Quick update -- I finally got back out and played with the brakes again. Things appear to be improving. I just need my "helper" for an hour or so and I think that I can get it back to where it was. It is just too hard, and takes too long, to bleed the cylinders by myself.
Pump the brakes, use a block of wood to block the pedal at half stroke, open the bleeder, push the pedal full stroke and block again, being careful not to "release" the pedal, then going to close the bleed screw. Then doing it all over again..
I can't even BEGIN to count all the problems in this thread, but I'm going to address a few...
1. *IF*... You want MORE braking pressure at the wheel cylinders/calipers, you use a SMALLER BORE master cylinder, not a larger one.
Larger bore Master Cylinder will REDUCE your brake line pressure at the wheel pistons.
If you want more VOLUME, which you DO NOT NEED with 4 wheel discs, you use a LONGER STROKE, now a larger bore....
This is basic hydraulics.
Thanks for the response, while I agree with most of what you typed, this has me very confused. I would have thought that a smaller bore master cylinder would require more pedal pressure than a larger bore cylinder to achieve the same end of line pressure, assuming that the only difference in the system is the master cylinder bore size. I thought that the ratio of areas was inversely proportional to the ratio of pressures.
I'm not very worried about peddle pressure right now. I am more worried about stoke since I have "upgraded" both the front and rear stock CJ brakes to 3/4 ton brakes. I have not researched the hydraulic capacity of the new calipers vs the old calipers/drums, but I guess that I need to calculate whether or not I should increase the master bore size.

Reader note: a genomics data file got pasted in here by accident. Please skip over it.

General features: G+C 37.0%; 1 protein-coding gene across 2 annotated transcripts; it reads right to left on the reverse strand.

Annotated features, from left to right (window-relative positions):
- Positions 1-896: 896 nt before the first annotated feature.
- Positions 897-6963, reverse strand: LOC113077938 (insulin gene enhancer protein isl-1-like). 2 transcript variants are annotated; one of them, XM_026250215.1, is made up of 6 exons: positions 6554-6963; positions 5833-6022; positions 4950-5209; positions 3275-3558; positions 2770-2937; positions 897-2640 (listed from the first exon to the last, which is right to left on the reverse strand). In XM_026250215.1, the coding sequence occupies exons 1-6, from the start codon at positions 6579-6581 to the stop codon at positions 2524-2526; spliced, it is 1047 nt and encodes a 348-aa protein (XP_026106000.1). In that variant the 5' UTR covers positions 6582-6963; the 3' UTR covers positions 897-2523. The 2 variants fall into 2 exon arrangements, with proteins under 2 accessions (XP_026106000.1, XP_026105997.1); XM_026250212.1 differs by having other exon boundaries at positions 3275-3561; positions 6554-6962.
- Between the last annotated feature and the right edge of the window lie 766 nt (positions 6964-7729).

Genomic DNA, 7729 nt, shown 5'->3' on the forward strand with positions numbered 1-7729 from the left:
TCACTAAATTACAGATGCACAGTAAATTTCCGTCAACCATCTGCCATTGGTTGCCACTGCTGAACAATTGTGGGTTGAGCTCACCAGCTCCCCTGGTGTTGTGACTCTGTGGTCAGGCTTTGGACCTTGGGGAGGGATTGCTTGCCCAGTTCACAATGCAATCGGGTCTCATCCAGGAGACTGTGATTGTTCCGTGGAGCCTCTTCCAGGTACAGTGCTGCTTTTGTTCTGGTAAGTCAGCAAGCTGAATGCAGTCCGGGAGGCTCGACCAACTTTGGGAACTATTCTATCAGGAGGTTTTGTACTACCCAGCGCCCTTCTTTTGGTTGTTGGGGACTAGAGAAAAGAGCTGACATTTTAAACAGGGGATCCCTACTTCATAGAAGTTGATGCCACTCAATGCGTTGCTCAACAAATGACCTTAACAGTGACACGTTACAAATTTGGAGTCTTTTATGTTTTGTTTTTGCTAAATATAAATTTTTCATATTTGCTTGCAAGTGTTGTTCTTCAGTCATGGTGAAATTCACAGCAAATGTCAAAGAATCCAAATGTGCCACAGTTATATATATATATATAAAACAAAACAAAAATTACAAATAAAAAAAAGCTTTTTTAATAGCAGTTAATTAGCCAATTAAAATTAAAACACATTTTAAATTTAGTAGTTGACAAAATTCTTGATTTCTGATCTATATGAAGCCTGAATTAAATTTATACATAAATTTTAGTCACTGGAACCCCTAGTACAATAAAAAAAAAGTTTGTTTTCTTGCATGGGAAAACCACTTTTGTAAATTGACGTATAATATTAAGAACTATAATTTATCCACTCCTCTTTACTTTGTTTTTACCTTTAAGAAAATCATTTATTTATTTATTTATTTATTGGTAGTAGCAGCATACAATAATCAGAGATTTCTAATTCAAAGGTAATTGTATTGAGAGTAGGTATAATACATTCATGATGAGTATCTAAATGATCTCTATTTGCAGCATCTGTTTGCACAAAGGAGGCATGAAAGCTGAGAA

My "seat of the pants" testing, prior to my recent problem, indicated that I had more pedal travel with the 3/4 ton calipers than I did with the stock calipers/drums. This would indicate to me that I would need more area in the master cylinder bore to increase my pedal height back to where it was.
It is not a good day if I don't learn something new. Can you help me understand what I am missing with regards to the hydraulics?
My comment about replacing my stock combo valve with a Jegs adjustable is that I can retain the brake indicator light circuit, which is important to me, and so that I can balance my front to rear, if needed. It may not be needed. You are correct, since the Jeep primarily sees low speed conditions, the balance is not critical.
However, when I run it on the street, I don't want to lock up one end sooner than the other, if I can help it. I thought that brake lockup would be a fairly complex function of speed, weight distribution front to back both static and dynamic (standing still and while braking), the ratio of caliper size and ratio of pad area front to back, and disk diameter ratios.
Basically, if I am going to go through the trouble of replacing my brake lines, I want to make sure that I can adjust the system to account variables beyond my control without tearing the entire system apart again.
Thanks for all of the constructive help.